Intervening Rights Finding Loses Plaintiff Permanent Injunction and $29 Million Damage Award

30 September 2011 – Cross-Border Litigation Series: The First Corporate Guilty Verdict under the Foreign Corrupt Practices Act: Does that mean you have to settle?

Earlier this week, the United States Court of Appeals for the Federal Circuit (“CAFC”) voided a patent holder’s big win at trial (permanent injunction along with its $29 million damage award) after the patent holder surrendered during reexamination a number of claims even though the claims surrendered during reexamination were not the claims successfully asserted in the underlying litigation.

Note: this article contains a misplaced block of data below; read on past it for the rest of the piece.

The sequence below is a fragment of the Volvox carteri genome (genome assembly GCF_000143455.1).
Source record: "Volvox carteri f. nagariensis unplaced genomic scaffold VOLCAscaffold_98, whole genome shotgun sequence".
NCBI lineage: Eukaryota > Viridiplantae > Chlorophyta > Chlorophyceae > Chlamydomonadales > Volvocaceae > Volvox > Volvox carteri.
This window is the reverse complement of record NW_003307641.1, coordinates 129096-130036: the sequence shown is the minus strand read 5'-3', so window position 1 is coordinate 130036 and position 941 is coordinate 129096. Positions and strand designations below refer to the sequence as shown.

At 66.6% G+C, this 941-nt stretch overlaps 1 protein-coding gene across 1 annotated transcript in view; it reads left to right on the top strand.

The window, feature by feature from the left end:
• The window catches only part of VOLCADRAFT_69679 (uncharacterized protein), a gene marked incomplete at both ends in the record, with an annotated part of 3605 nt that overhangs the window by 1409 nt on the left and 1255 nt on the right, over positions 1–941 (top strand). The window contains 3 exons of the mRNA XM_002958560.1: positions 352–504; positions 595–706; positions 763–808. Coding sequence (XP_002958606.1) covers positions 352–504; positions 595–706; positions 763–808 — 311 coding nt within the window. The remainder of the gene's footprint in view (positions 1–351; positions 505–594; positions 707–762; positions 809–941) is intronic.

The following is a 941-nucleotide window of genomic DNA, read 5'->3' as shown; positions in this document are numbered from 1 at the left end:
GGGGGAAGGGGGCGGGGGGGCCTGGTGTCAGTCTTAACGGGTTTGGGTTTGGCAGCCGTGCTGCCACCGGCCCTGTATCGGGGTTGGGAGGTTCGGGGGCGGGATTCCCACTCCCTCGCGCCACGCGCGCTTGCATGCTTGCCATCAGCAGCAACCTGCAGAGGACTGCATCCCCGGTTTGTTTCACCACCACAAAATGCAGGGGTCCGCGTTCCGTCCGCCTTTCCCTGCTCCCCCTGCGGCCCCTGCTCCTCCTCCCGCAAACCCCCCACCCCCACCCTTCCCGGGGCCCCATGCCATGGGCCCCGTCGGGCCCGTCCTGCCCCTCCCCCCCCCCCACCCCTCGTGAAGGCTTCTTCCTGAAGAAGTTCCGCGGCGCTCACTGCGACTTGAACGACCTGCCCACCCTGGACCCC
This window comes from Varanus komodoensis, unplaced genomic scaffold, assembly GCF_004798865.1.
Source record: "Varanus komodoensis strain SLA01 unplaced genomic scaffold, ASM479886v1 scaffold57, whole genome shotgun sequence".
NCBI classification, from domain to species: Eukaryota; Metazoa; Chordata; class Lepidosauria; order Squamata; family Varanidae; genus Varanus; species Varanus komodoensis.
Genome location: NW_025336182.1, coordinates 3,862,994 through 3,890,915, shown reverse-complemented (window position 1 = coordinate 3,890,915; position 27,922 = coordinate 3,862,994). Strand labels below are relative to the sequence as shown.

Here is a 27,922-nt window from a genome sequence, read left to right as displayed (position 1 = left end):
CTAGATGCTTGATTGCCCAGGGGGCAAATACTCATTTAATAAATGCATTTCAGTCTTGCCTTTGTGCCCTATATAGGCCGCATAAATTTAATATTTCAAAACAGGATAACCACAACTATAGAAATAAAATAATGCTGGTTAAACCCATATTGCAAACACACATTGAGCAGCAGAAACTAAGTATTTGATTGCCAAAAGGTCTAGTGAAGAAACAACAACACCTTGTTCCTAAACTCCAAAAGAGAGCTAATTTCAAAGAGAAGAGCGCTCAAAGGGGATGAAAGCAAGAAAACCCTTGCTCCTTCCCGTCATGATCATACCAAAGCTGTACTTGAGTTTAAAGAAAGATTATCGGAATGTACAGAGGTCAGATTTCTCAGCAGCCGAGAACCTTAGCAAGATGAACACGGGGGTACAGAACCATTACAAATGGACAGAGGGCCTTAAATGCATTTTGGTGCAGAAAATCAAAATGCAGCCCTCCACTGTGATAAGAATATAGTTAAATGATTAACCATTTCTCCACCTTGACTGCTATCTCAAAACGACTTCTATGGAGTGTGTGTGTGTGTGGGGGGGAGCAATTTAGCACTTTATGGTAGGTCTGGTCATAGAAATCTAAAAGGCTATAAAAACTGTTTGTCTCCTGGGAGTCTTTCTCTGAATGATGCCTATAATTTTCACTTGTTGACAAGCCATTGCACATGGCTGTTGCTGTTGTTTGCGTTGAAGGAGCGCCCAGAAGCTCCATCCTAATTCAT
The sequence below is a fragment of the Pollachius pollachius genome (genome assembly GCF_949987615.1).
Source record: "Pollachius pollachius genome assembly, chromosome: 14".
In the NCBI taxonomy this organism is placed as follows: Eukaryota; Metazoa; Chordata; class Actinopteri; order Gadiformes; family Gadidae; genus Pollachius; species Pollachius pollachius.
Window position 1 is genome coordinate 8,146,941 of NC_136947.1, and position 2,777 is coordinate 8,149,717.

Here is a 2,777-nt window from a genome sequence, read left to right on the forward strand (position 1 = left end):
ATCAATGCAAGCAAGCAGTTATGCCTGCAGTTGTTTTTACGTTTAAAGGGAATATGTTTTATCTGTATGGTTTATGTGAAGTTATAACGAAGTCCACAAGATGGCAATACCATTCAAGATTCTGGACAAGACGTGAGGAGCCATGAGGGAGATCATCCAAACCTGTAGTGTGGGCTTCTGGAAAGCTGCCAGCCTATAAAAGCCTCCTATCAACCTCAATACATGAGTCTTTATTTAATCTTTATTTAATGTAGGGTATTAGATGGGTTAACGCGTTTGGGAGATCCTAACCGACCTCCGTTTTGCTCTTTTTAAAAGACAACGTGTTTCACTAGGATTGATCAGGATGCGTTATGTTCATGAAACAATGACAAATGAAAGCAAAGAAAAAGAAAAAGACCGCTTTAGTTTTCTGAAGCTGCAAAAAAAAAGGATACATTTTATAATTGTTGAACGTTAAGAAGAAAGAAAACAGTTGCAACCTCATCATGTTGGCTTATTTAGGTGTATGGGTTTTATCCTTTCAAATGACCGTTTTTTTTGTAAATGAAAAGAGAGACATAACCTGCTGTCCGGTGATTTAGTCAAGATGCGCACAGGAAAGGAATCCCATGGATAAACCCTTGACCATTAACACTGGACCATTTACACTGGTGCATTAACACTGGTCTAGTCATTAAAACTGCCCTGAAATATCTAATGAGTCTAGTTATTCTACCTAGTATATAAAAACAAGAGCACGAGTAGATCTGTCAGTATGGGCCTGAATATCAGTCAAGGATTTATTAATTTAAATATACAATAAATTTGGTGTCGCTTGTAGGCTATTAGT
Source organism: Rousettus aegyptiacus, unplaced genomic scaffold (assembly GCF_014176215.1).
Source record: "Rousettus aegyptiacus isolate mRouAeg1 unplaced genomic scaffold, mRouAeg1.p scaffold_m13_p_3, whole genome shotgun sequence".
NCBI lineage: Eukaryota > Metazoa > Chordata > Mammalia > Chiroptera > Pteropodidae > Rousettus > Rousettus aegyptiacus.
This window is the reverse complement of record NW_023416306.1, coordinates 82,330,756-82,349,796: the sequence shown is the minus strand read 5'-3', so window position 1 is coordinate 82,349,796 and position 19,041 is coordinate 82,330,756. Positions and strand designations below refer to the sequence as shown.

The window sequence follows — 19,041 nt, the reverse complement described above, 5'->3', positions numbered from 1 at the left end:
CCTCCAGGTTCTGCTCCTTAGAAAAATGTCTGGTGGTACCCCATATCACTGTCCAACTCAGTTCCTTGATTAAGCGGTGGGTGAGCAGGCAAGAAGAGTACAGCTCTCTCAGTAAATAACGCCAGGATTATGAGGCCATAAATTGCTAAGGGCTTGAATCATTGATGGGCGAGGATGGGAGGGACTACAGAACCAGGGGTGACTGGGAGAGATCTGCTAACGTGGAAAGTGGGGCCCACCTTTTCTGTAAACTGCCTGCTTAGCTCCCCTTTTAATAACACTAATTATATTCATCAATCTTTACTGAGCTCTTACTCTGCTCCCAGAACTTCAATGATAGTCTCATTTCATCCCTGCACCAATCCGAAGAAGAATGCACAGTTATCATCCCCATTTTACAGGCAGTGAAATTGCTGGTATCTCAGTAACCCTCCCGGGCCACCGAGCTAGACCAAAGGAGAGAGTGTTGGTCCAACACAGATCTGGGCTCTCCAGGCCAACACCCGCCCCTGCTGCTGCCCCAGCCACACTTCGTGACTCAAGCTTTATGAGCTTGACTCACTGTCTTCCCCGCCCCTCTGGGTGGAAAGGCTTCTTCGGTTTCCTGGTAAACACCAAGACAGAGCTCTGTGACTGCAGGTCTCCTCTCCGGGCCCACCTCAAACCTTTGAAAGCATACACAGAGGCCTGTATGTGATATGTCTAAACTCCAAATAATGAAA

The CAFC found that the surrender of the dependent claims had the “effect” of amending the scope of the independent claims such that the doctrine of intervening rights would apply even though the language of the litigated independent claims never changed as a result of the reexamination and the independent claims that formed the basis of the successful judgment below reissued without change. Marine Polymer Technologies, Inc. v. HemCon, Inc. (Fed. Cir. Sept. 26, 2011).

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